San Jose Police Union Responds To City COVID-19 Mandate With Warning Against Stricter Rules

SAN JOSE — With COVID-19 vaccination rates going from sluggish to vastly improved among San Jose police officers — as some skepticism lingers about vaccine integrity — their union has written a proposal to limit the city’s vaccine and testing mandate, and head off potential firings resulting from noncompliance.

A strong subtext of the proposal is the San Jose Police Officers’ Association is trying to stall the city’s second, much stricter phase of the mandate that would threaten termination to those employees who don’t get vaccinated and lack an approved exemption. Union officials fear dozens of officers could resign or get fired under this planned second phase of the mandate.

The union, citing its meet-and-confer rights, has proposed a plan to reconcile the police department’s approximately 1,150 sworn officers with a city mandate for vaccination or weekly testing for municipal employees.  Most of the proposal outlines accommodations related to vaccination and testing, including provisions for medical or religious exemptions.

Language in the POA proposal specifically cites how similar vaccinate-or-test plans are already in place for the federal and state government, and references this week’s full FDA approval of the Pfizer-BioNTech vaccine as an incentive for officers to get inoculated, especially with the highly infectious delta variant of the virus spreading throughout the country.

“This proposal really does strike a balance in maintaining safety and preventing the spread of the virus,” union President Sean Pritchard said. “We have and continue to encourage our members to get vaccinated. However, we also respect an individual’s decision on something that impacts them and their families.”

The current incarnation of the city’s employee mandate dictates that noncompliance can result in being placed on unpaid leave. But the union is also responding to a proposed plan by the city to institute an even stricter standard requiring vaccinations outright, and limiting the weekly-testing alternative only to those eligible for a vaccine exemption.

Noncompliance to that later requirement would result in termination. Pritchard warned that the city moving ahead to the second phase of the mandate could lead to the loss of as many as 100 officers and “will absolutely decimate this department.”

The city has general plans to move to the stricter phase at the end of September, with latitude to reconsider if city officials determined it would have significant negative impacts on city services.

City spokesperson Carolina Camarena said Wednesday that the city is now reviewing the POA proposal to determine how it might affect the city’s plans.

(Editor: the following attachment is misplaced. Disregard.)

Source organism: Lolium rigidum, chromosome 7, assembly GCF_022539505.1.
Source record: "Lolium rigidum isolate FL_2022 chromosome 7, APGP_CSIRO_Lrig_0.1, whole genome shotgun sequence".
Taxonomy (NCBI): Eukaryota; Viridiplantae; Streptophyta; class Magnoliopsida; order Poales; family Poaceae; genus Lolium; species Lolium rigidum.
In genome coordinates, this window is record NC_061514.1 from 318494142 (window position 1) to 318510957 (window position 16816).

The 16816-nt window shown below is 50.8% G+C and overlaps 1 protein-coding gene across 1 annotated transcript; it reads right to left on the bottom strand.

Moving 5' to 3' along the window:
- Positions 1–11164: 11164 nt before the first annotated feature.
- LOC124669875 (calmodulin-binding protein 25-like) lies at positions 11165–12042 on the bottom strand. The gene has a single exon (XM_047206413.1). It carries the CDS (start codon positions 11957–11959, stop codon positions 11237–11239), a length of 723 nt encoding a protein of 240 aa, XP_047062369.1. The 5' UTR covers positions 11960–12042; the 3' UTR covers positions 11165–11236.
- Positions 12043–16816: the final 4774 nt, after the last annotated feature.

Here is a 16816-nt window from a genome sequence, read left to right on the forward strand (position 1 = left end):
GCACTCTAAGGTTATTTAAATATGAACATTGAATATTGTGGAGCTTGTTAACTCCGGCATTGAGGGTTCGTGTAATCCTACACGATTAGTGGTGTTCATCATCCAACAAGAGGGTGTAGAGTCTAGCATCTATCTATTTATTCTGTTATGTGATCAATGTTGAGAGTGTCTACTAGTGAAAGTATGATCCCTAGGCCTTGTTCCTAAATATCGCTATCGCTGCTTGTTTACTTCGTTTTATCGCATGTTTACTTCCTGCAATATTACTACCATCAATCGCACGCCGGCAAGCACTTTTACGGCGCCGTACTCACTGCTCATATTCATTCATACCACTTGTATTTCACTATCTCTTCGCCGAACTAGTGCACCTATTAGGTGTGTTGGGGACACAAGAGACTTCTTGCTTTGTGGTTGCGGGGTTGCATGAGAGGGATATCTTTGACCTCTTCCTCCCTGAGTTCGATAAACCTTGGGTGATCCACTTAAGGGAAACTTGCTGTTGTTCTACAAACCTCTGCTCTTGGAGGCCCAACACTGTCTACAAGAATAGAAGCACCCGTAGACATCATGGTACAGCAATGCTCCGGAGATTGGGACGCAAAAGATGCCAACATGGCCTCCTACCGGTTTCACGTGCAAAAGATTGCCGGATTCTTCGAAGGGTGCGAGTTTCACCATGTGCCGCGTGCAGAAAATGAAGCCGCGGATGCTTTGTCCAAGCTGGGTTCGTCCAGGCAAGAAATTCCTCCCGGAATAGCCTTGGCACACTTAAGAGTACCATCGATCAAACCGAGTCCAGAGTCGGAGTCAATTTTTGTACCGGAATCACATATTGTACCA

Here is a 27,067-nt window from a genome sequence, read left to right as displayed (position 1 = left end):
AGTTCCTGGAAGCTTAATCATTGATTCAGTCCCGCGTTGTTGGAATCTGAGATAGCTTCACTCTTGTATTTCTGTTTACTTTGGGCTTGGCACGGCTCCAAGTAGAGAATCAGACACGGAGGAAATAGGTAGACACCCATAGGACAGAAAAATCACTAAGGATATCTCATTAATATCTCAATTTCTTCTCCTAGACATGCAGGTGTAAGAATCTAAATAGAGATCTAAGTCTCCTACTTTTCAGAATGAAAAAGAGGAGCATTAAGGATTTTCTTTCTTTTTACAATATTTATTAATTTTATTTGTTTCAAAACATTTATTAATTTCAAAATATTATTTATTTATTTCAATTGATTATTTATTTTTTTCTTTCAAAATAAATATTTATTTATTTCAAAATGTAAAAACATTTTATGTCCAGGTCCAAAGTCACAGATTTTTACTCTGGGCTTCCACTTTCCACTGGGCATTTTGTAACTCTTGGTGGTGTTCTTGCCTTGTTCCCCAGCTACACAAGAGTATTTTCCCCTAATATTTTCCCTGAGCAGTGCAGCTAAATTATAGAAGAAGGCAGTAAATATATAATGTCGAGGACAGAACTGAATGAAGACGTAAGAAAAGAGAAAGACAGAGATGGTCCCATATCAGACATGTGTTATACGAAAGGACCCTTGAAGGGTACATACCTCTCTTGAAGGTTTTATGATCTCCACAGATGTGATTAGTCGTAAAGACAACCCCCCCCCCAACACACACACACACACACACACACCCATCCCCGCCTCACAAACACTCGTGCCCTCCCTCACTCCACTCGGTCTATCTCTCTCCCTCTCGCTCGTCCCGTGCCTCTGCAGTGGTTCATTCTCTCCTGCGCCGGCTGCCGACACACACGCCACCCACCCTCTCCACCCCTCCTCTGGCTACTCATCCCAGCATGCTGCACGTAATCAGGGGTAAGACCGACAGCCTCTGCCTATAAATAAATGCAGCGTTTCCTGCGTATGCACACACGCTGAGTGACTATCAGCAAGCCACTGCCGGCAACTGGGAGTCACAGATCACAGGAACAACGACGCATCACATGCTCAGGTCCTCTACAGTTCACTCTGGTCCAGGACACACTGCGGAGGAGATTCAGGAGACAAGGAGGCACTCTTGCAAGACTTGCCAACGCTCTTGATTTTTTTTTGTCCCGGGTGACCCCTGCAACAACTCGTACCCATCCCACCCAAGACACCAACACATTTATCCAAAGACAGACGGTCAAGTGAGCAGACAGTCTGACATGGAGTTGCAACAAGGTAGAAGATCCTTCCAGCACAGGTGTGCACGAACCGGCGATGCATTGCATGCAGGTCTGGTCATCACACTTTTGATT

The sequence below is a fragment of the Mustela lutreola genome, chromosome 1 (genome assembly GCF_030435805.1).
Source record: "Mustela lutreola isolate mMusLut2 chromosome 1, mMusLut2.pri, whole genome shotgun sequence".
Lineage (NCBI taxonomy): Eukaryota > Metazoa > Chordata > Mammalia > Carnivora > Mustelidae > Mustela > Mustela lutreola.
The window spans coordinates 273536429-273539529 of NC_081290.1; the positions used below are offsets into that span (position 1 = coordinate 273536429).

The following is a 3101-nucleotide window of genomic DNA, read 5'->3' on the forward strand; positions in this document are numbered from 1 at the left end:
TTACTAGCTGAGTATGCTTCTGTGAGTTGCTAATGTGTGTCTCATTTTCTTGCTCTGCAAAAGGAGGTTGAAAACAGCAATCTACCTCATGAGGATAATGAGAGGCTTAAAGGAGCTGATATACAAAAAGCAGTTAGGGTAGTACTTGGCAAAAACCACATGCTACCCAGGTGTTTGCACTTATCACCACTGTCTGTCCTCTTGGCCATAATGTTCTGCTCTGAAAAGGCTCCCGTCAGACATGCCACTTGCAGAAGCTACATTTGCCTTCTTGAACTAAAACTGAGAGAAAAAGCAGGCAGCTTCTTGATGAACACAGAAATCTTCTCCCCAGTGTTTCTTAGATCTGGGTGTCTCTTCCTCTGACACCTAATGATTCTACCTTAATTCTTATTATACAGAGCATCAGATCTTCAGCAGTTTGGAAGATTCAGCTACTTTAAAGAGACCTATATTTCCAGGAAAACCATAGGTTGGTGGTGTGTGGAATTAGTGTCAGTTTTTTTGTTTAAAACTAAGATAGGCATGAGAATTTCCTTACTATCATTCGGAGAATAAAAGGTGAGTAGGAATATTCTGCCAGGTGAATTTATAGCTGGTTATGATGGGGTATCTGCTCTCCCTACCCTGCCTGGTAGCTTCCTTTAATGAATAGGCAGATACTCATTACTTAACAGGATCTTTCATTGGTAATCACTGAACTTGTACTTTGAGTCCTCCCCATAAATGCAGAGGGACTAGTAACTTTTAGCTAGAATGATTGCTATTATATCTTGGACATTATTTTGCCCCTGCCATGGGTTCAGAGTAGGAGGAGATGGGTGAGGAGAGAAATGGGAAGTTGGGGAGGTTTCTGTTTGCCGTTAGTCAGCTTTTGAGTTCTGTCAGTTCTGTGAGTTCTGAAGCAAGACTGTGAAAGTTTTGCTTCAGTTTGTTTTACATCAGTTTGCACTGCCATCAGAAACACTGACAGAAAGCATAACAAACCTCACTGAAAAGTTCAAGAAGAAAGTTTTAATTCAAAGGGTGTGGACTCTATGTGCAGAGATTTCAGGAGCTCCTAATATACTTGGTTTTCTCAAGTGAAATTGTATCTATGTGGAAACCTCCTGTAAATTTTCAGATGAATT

“We just received it, so we’ll take a look at it and reevaluate if necessary,” she said.

Officers’ vaccination adherence has sharply increased after being initially lackluster, with the police department reporting that 86% of sworn staff has gotten at least one vaccine dose. That represents a jump from the 50% to 55% estimate reported earlier in the summer.

The estimated fully vaccinated rate for the overall Santa Clara County population is just above 80%.

According to a source well connected to SJPD, there are at least 200 officers who still have not gotten vaccinated, or whose vaccination status is unknown. The source said some of the vaccine opposition is rooted in assertions of personal liberties, but that some officers are openly subscribing to conspiracy theories and debunked misinformation about the vaccines, including the idea that the shots are purported vehicles for government-issued tracking microchips.

The risk for officers and who they contact is especially pronounced given the public-facing nature of their jobs. For instance, as recently as Tuesday, San Jose police officers were tasked with clearing out the city council chambers of unmasked people protesting the mayor and council’s plan to require proof for vaccination for entry to large city-owned event venues including the SAP Center and several theaters, museums and the main convention center downtown.

“The overwhelming message from our employee leaders is to require vaccination to protect the health of all of our city employees,” Mayor Sam Liccardo said earlier this month regarding the city employee mandate. “And we also have an obligation to our larger community and as long as city employees will be interacting with our community, we must ensure they can do so safely.”


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